Gratitude, Love, and Humility
Sixth Day of the Novena in Honour of St. Anne (St. Anne’s Church, Hamilton, Ontario)

What is good has been explained to you, man: this is what the Lord asks of you: only this, to act justly, to love tenderly, and to walk humbly with your God.

Justice, love, and humility: I’d like to say a word or two about each one. In this first reading, the Lord says: “My people, what have I done to you, how have I been a burden to you? I brought you out of the land of Egypt…” What comes to mind is the ingratitude of the Lord’s covenanted people. As a result of this, His commandments have become burdensome.

Gratitude is a part of the virtue of Justice. We have a duty, in justice, to be grateful. When we are grateful, life becomes much brighter. Last year I drove through Bellville and was listening to a Christian radio station. A quadriplegic woman was being interviewed, and she really had a wonderful spirit about her. She began talking about her conversion because she wasn’t always full of joy. In fact, at one time in her life, she was downright miserable.

But a friend challenged her. She said to her: “You know, St. Paul says to give thanks for all things. So, instead of being so miserable, why don’t you thank God for everything, for all that He has given you, and maybe things will begin to change for you”. This woman reacted with such anger: “How dare you talk to me like that. You have no idea what it is like having to lie in a hospital bed 24 hours a day, completely dependent upon the care of others, etc., etc.” She was furious. Her friend just left her there. But she said that she began thinking about this suggestion, and after a while, she started to thank God for one thing, then two things, such as “Thank you, Lord, that my favourite nurse is on shift tonight”. Or, “thank you, Lord, that I have a bed by the window today”, etc. As she began to do this, all sorts of things were coming to mind that she could thank God for, and soon she found herself spending the entire day thanking God. And this transformed her whole interior, filling her with light. And she really was a joyful woman to listen to, you’d never guess by listening to her that she was a quadriplegic.

We really don’t know what we have, unless we stop and think really hard about it. But sometimes even that is not enough to wake us up. Sometimes we have to lose it until we really begin to see.

I know someone who lived in a not so luxurious apartment in the city, she was near a beautiful Church where she’d go to pray, and she was in a good location, but she hated her apartment. I remember trying to get her to see how lucky she was to be there. You’re near the main street of the city, you are near people who love you, near that beautiful basilica where you can pray anytime, etc. But she moved, hated her new place, and started to miss her first apartment. Then she ended up in the hospital, and now she’s in a nursing home, on a waiting list for an apartment, and she so wishes she could be back in her old place.

If we have the peace of Christ, faith enough to love the Eucharist, if we have a place to pray, it really doesn’t matter that we’re not living in a palace.

At the same time we tend to think that those who do live in these big beautiful mansions are so happy. We used to go on retreat to Larchmont, NY, an affluent village in Westchester County, just north of New York city. My spiritual director was at the Larchmont Yacht club for one reason or another, and at one point they were on the deck looking at all the beautiful multi-million dollar mansions and they started to ask one another: if you had your pick, which one would you like to own? Someone would say, “Oh, I’d like that one over there because of...”, and Father Frank said, “Well I like that one there with the huge pillars”. At that point a lady, sitting on a bench nearby, said, “Oh, Father, believe me, you would not want to live in that house. I live in that house, and that’s why I’m sitting over here.”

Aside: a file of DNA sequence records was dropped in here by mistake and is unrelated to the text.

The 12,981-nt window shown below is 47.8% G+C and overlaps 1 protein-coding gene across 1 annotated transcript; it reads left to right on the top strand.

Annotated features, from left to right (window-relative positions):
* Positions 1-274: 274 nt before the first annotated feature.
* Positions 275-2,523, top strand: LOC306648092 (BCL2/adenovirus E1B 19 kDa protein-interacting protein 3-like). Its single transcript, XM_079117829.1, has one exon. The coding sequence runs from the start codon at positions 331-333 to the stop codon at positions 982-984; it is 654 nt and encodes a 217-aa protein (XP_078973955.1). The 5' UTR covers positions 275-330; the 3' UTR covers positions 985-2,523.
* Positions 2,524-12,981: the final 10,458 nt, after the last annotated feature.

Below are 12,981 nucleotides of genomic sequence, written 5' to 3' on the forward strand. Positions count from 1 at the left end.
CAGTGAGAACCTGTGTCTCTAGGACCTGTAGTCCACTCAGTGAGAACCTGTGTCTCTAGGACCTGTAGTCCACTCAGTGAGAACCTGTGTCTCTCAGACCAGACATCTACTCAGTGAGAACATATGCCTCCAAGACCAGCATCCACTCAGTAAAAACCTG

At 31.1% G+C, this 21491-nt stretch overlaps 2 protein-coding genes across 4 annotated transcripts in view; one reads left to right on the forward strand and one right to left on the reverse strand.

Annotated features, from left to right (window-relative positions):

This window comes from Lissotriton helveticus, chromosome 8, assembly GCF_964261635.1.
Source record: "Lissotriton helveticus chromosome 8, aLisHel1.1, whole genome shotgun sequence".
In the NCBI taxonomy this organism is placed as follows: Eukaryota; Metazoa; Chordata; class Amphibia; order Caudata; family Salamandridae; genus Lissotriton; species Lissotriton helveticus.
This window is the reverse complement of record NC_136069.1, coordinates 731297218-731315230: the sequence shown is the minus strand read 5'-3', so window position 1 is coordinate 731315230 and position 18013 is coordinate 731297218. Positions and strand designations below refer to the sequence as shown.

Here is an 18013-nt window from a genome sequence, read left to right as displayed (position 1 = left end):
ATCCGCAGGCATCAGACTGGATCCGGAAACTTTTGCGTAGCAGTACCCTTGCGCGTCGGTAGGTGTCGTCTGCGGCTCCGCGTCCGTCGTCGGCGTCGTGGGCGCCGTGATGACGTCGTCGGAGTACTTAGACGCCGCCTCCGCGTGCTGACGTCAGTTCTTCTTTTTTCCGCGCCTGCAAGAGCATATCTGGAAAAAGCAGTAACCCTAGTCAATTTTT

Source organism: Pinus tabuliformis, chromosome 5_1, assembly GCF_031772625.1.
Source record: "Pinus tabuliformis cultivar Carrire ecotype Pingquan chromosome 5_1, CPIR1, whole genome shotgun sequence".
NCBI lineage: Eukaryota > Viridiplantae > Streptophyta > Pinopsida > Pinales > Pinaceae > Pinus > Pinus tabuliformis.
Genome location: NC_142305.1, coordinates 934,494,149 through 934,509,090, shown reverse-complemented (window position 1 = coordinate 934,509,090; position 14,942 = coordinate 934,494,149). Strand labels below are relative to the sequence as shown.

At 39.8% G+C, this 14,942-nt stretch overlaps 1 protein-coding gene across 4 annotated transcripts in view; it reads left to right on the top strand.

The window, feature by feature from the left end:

The Lord commanded Israel to celebrate religious festivals during the year, festivals that recall God’s fidelity to His promises to Israel and His saving action in Israel’s history, such as Israel’s deliverance from Egyptian slavery. The reason is simple: If Jews did not re-live these historic events, keep them fresh in their minds, they would eventually forget them, and when we forget, we lose gratitude, and when we lose gratitude, we lose religion, because religion is the most perfect part of the virtue of justice. That’s what we’ve inherited from the Jews, for we too have a liturgical calendar, and it is all ordered towards remembering, for the sake of gratitude.

Have you noticed how many people do not think to say thank you when you hold the door open for them at the Mall or the local Tim Horton’s, for example. This is a sure sign of an irreligious culture.

Gratitude takes us out of ourselves. But when gratitude begins to fail, we slowly and almost imperceptibly make ourselves the center of our existence, and soon others don’t have the same meaning in our eyes. Ingratitude, which is a fundamental injustice, begets further injustices.

We love ourselves naturally. If we are buying some apples at the grocery store, we look for the best ones, not the rotten ones, because we want the best for ourselves. That’s natural, because to love yourself is natural. But we don’t naturally want the best for others. To achieve that, we have to make a conscious decision. Christ calls us to love others as we love ourselves, to will the best for others as we naturally will the best for ourselves.

To love another as I love myself is to love another as if that person is another me, another self. To actually achieve that, I have to freely choose to be that other, without ceasing to be myself; that other will have to become another me. So, if I genuinely love that person as another ‘me’, another ‘self’, then I am no longer one, but two. And if I love a third person as another me, I have become ‘three’, and ‘four’, and ‘five’, etc. Genuine love of another involves an expansion of the self. We actually become larger. We’re called to become spiritual giants.